14 Thermal Energy From the Ocean Lesson 18.2 Hydropower and Ocean PowerThermal Energy From the OceanThe ocean absorbs solar energy and stores it as heat.Ocean thermal energy conversion (OTEC) converts heat energy in the ocean to electricity.Warm ocean water is used to boil liquids with very low boiling points, generating vapors that can spin turbines.OTEC technology is currently under development; no power plants use this method today.Did You Know? The heat content absorbed every day by tropical oceans is equivalent to the heat content of 250 million barrels of oil.
15 Lesson 18.3 Solar and Wind Energy In one day, the Earth receives enough energy from the sun to meet human energy needs for 25 years—if it could all be harnessed.
16 Harnessing Solar Energy for Heat Lesson 18.3 Solar and Wind EnergyHarnessing Solar Energy for HeatPassive solar heating: Designing a building to efficiently capture, store, and distribute the sun’s energy; can be used to heat homes and businessesActive solar heating: Uses technology, such as solar panels, to capture, store, and distribute the sun’s energyDid You Know? Greenhouses, thick window drapes, and south-facing windows are all passive solar energy “devices.”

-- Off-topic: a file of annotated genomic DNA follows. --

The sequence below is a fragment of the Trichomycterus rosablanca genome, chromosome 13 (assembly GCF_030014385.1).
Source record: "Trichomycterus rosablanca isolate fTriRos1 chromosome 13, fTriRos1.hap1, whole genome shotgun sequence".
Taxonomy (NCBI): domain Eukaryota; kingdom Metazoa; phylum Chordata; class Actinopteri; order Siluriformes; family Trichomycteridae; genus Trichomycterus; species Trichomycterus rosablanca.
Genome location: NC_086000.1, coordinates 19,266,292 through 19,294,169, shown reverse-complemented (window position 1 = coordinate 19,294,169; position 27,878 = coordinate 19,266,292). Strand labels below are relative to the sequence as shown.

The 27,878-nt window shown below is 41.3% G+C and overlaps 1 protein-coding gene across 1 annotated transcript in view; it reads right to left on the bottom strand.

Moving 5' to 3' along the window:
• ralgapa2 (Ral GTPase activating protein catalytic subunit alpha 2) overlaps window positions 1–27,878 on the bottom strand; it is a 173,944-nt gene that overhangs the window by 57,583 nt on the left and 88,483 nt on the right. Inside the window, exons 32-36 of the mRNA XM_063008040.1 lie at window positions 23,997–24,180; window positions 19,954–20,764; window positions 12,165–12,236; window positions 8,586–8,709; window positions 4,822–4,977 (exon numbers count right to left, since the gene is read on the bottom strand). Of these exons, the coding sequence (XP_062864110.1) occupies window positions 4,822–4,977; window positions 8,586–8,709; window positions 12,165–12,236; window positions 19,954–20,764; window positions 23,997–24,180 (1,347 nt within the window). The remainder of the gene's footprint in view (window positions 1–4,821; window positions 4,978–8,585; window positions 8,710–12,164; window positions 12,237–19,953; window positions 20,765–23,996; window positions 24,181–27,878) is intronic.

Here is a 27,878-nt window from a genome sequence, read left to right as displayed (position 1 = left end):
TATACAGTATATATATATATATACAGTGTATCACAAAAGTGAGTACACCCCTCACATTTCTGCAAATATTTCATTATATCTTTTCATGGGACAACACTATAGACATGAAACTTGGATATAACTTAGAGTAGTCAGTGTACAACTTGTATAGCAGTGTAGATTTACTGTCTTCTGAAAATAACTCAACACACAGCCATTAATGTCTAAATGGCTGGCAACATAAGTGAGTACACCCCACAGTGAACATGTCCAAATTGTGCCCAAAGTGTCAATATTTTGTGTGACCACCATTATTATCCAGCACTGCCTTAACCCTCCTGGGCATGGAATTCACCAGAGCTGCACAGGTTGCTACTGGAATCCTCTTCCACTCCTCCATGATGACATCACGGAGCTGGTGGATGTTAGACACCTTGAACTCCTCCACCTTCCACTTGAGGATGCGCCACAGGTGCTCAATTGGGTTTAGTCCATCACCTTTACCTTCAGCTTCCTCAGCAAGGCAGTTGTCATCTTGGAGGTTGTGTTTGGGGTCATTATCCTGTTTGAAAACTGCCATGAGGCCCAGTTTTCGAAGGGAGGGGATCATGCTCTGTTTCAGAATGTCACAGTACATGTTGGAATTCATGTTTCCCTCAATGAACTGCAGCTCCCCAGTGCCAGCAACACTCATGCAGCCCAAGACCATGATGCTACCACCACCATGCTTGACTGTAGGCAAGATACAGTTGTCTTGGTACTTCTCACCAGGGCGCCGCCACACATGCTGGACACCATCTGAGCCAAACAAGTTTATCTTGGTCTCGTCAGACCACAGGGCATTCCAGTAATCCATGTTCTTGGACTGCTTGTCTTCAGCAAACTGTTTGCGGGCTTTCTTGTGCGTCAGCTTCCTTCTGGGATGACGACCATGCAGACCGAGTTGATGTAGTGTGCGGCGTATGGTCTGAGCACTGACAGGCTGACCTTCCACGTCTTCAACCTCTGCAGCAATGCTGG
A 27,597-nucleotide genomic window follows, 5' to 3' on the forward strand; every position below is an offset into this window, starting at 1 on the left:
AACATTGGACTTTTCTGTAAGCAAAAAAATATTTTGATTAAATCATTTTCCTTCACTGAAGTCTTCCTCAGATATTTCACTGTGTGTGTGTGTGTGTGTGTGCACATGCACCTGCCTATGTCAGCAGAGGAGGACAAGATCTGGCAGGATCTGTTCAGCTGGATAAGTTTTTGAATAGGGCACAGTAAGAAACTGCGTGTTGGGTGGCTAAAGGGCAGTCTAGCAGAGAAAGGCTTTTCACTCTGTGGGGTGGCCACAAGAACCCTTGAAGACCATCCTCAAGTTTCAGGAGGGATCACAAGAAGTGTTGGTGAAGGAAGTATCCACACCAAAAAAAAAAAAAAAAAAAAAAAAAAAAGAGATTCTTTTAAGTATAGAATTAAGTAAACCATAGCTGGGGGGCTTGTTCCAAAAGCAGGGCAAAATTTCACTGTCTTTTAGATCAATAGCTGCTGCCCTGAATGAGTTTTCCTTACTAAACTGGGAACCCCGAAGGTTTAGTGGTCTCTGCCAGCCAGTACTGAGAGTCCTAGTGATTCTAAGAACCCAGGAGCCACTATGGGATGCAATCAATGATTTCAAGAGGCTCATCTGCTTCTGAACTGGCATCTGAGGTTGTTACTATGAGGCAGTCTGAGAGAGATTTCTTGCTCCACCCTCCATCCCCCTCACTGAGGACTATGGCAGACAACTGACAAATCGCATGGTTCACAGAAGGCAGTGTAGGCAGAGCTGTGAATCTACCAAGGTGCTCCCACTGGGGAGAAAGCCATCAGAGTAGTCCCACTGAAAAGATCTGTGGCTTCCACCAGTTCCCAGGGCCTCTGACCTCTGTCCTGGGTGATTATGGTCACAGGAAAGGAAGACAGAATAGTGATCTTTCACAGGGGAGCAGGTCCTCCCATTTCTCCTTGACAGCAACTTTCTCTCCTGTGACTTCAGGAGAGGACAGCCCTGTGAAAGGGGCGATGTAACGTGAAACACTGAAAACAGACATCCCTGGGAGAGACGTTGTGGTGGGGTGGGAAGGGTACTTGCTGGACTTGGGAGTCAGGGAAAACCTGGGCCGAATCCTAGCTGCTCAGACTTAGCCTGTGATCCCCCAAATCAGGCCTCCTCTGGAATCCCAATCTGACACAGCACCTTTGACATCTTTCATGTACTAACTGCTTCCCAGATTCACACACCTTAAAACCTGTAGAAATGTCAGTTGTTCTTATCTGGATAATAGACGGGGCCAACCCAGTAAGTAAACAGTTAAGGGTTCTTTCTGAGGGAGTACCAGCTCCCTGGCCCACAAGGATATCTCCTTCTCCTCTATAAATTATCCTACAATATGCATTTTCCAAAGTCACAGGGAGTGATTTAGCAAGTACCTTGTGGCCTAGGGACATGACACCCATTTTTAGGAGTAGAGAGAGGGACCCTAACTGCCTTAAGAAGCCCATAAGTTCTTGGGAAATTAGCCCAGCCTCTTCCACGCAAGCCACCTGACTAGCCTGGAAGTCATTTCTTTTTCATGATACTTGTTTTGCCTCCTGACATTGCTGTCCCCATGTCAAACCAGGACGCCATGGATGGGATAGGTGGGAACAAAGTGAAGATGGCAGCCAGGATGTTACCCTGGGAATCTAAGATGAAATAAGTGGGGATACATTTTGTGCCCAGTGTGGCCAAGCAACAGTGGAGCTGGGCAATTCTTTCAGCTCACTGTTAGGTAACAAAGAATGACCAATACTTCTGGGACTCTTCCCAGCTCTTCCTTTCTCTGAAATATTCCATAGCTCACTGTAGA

17 Harnessing Solar Energy to Make Electricity Lesson 18.3 Solar and Wind EnergyHarnessing Solar Energy to Make ElectricityPhotovoltaic cells (solar panels): Convert solar energy directly into electricityConcentrating solar power: Uses mirrors to focus the sun’s rays on a vessel containing fluid; creates steam to push turbines and generate electricity.Solar Panel
18 Benefits and Costs of Solar Power Lesson 18.3 Solar and Wind EnergyBenefits and Costs of Solar PowerBenefits:InexhaustibleClean—no air or water pollution produced during operationLow maintenance devicesNew jobs to make solar devicesCosts:Some pollution during manufactureMany regions aren’t sunny enough.Devices are expensive.